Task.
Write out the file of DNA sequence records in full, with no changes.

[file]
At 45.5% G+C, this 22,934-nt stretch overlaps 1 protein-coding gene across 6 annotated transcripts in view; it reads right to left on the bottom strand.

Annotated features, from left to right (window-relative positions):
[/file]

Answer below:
At 45.5% G+C, this 22,934-nt stretch overlaps 1 protein-coding gene across 6 annotated transcripts in view; it reads right to left on the bottom strand.

Annotated features, from left to right (window-relative positions):